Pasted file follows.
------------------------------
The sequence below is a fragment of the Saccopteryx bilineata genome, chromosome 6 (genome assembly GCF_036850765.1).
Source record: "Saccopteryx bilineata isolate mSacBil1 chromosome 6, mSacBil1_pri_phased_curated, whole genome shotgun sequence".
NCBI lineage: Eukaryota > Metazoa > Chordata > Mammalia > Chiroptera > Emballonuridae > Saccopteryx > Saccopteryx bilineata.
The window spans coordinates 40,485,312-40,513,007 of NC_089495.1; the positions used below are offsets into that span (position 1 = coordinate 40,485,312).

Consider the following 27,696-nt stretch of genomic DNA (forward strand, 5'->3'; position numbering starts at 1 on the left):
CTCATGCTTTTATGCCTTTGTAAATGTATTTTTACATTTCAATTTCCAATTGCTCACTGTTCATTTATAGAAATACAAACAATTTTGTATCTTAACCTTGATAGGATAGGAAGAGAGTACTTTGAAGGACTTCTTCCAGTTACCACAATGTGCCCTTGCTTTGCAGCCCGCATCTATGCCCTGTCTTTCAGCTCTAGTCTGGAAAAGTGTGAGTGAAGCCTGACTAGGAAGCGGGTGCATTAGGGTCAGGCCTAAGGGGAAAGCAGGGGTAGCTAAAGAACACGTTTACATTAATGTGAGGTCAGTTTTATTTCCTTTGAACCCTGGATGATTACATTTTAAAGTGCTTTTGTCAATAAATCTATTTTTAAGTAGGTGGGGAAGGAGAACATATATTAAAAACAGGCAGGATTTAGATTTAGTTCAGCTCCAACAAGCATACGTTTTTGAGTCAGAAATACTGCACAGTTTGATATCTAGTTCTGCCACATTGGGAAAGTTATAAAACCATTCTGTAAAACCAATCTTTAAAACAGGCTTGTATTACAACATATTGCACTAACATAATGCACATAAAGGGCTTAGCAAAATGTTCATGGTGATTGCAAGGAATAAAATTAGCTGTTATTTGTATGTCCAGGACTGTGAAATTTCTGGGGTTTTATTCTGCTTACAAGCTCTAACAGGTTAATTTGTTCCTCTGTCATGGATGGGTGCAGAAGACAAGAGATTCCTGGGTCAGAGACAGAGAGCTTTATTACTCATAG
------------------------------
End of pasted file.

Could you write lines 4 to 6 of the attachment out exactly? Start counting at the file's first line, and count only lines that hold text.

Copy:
The window spans coordinates 40,485,312-40,513,007 of NC_089495.1; the positions used below are offsets into that span (position 1 = coordinate 40,485,312).

Consider the following 27,696-nt stretch of genomic DNA (forward strand, 5'->3'; position numbering starts at 1 on the left):
CTCATGCTTTTATGCCTTTGTAAATGTATTTTTACATTTCAATTTCCAATTGCTCACTGTTCATTTATAGAAATACAAACAATTTTGTATCTTAACCTTGATAGGATAGGAAGAGAGTACTTTGAAGGACTTCTTCCAGTTACCACAATGTGCCCTTGCTTTGCAGCCCGCATCTATGCCCTGTCTTTCAGCTCTAGTCTGGAAAAGTGTGAGTGAAGCCTGACTAGGAAGCGGGTGCATTAGGGTCAGGCCTAAGGGGAAAGCAGGGGTAGCTAAAGAACACGTTTACATTAATGTGAGGTCAGTTTTATTTCCTTTGAACCCTGGATGATTACATTTTAAAGTGCTTTTGTCAATAAATCTATTTTTAAGTAGGTGGGGAAGGAGAACATATATTAAAAACAGGCAGGATTTAGATTTAGTTCAGCTCCAACAAGCATACGTTTTTGAGTCAGAAATACTGCACAGTTTGATATCTAGTTCTGCCACATTGGGAAAGTTATAAAACCATTCTGTAAAACCAATCTTTAAAACAGGCTTGTATTACAACATATTGCACTAACATAATGCACATAAAGGGCTTAGCAAAATGTTCATGGTGATTGCAAGGAATAAAATTAGCTGTTATTTGTATGTCCAGGACTGTGAAATTTCTGGGGTTTTATTCTGCTTACAAGCTCTAACAGGTTAATTTGTTCCTCTGTCATGGATGGGTGCAGAAGACAAGAGATTCCTGGGTCAGAGACAGAGAGCTTTATTACTCATAG